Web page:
Women's basketball isn’t done dominating just yet. With their No. 1 scoring defense paving the way, they haven’t lost during the first half of Ivy League play. With a 15-game winning streak and 7–0 conference record, the Tigers dominated Yale and Brown this weekend.
Wrestling walked away from a Saturday, Dillon Gymnasium doubleheader against Penn and Drexel — Pennsylvania’s top two Division I programs — with back-to-back victories. The 33–6 and 22–16 wins cemented Princeton as the sole Ivy League champion and earned the team its first undefeated Ivy League season since 1986.
The women had several outstanding performances and a number of personal bests across all event groups at the HYP meet this past Saturday, including first-place finishes in the 60m hurdles and 500m races. The Tigers came first overall, beating Harvard 67–58 and Yale 67–56.
Princeton women’s hockey went 2–0 in their second to last weekend of the regular season. They defeated both Rensselaer and Union in two tough battles. The Tigers have already guaranteed themselves a playoff position as one of the top eight teams, and need one more win to ensure a home quarterfinal. The Tigers’ toughest remaining game is against No. 7 Clarkson next Saturday afternoon. When these teams last met Princeton, won 2–1.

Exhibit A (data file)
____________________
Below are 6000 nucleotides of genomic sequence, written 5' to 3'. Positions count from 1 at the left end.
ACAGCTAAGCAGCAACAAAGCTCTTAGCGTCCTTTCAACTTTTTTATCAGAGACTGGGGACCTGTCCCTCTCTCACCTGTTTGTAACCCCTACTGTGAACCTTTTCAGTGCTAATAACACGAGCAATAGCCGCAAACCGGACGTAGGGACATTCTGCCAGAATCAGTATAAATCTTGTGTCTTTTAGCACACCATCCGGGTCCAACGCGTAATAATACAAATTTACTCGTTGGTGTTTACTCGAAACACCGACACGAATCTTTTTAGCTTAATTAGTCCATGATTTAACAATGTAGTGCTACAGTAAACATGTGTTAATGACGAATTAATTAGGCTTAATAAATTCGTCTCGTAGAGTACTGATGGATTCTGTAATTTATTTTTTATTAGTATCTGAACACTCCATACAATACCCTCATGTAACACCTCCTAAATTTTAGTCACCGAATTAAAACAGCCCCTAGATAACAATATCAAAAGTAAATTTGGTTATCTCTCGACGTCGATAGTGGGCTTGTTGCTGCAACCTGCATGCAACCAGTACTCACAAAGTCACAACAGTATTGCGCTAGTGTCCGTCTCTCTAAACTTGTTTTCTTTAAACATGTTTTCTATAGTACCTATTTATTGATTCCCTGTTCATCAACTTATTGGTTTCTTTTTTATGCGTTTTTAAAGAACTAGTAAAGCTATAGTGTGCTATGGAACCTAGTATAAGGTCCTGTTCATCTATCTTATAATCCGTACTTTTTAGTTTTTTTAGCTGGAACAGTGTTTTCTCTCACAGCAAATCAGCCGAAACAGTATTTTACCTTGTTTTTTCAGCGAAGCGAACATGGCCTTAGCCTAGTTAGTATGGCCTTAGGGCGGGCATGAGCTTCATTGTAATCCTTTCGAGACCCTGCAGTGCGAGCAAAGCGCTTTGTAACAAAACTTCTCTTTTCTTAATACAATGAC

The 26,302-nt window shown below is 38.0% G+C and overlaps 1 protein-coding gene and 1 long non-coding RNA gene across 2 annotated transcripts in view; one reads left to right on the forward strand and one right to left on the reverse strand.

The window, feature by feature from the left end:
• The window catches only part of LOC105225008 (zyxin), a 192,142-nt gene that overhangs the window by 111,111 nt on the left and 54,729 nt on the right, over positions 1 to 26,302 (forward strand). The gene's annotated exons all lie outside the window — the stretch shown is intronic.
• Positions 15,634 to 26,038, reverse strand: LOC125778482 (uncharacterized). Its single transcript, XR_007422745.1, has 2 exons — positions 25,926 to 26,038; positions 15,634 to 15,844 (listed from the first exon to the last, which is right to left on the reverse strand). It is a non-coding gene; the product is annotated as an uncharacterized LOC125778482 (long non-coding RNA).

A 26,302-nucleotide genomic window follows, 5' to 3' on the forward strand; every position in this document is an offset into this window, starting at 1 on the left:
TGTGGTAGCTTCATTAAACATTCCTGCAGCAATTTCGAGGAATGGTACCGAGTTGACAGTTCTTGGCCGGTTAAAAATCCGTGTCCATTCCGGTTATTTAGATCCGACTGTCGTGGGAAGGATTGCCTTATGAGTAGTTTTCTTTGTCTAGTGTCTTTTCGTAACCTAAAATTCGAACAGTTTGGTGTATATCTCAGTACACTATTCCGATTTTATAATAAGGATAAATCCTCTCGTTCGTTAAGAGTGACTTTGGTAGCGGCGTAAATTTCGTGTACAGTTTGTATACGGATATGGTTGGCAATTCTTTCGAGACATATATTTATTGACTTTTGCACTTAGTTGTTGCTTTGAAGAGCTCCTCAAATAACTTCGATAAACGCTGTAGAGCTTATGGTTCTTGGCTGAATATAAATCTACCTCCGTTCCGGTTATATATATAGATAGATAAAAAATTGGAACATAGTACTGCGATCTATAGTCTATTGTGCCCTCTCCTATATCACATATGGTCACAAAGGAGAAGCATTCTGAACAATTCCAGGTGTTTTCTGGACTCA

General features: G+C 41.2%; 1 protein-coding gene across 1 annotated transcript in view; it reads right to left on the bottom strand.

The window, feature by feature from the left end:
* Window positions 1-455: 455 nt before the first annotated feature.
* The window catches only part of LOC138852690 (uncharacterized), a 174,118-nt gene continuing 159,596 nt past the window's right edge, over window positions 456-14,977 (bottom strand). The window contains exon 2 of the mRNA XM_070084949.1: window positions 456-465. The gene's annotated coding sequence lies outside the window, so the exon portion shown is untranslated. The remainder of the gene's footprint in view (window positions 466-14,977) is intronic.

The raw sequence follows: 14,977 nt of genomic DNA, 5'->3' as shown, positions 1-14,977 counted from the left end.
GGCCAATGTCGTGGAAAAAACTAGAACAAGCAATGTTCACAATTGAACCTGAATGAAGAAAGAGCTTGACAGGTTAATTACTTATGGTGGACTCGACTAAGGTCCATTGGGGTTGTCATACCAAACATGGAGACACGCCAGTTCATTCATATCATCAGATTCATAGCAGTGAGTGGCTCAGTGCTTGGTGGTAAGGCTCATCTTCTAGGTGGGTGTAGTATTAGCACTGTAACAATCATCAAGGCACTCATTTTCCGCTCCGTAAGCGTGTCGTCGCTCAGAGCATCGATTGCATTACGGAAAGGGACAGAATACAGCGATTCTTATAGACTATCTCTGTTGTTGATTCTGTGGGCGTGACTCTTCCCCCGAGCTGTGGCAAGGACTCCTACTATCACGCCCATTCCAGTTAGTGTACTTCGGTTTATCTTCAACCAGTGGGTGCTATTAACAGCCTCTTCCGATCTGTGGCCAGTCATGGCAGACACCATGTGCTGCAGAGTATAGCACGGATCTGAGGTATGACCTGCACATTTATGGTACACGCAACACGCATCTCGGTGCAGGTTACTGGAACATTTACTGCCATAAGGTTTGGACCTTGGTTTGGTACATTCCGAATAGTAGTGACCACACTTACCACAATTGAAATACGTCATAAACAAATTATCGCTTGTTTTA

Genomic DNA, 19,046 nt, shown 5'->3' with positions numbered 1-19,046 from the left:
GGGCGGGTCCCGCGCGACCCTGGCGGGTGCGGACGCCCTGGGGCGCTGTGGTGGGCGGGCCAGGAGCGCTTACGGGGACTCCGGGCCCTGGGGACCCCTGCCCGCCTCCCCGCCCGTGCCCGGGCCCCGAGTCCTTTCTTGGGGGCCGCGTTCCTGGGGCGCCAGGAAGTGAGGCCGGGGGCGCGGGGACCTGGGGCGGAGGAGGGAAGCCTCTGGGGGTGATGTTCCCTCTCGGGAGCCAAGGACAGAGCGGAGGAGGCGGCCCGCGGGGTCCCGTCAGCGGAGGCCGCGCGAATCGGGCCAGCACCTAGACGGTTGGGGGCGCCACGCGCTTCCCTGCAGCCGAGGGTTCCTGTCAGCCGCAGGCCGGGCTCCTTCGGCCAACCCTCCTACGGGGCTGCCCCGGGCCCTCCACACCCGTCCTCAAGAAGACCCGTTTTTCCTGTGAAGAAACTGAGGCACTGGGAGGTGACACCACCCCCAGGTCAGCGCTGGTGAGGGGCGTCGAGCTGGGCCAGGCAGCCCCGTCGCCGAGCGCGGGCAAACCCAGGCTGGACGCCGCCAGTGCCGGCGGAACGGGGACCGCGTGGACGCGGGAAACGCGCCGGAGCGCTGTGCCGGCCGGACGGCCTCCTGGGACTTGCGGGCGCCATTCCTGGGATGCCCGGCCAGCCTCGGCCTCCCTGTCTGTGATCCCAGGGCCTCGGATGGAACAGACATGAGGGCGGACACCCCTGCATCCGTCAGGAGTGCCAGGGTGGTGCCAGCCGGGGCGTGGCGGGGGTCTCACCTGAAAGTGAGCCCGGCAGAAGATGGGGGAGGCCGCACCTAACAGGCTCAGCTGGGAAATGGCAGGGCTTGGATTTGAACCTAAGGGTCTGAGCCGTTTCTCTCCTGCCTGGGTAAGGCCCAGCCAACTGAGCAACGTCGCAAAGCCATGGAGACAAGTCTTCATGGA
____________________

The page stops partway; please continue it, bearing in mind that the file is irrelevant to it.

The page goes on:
Heading into a new decade, no, 12 Princeton wrestling didn’t pump the brakes. In the past three weeks, Tiger wrestling earned NCAA Team of the Week honors for routing no. 25 Rider University 25—9 and placed fifth, the highest of any Ivy League program, at the grueling 35-team Ken Kraft Midlands Championship.
“I’ve gone through hell to get to this moment,” said head wrestling coach Christopher Ayres. “I’m getting chills. I mean, this is surreal. This is a dream come true. This is – I think – the greatest turnaround college athletics has ever seen.”
As the first day of the NCAA tournament progressed, the stratification of Princeton’s team became more pronounced. For only the second time in program history, the Tigers ended the day with three wrestlers in the quarterfinals. Monday, Stefanik, and Parker were not so lucky. Their seasons — and their dreams of All-American status — ended with the day.
After a third-place finish at the EIWA championships, including individual wins for Patrick Brucki and Patrick Glory, Princeton wrestling will send six wrestlers to Pittsburgh for the NCAA championships next week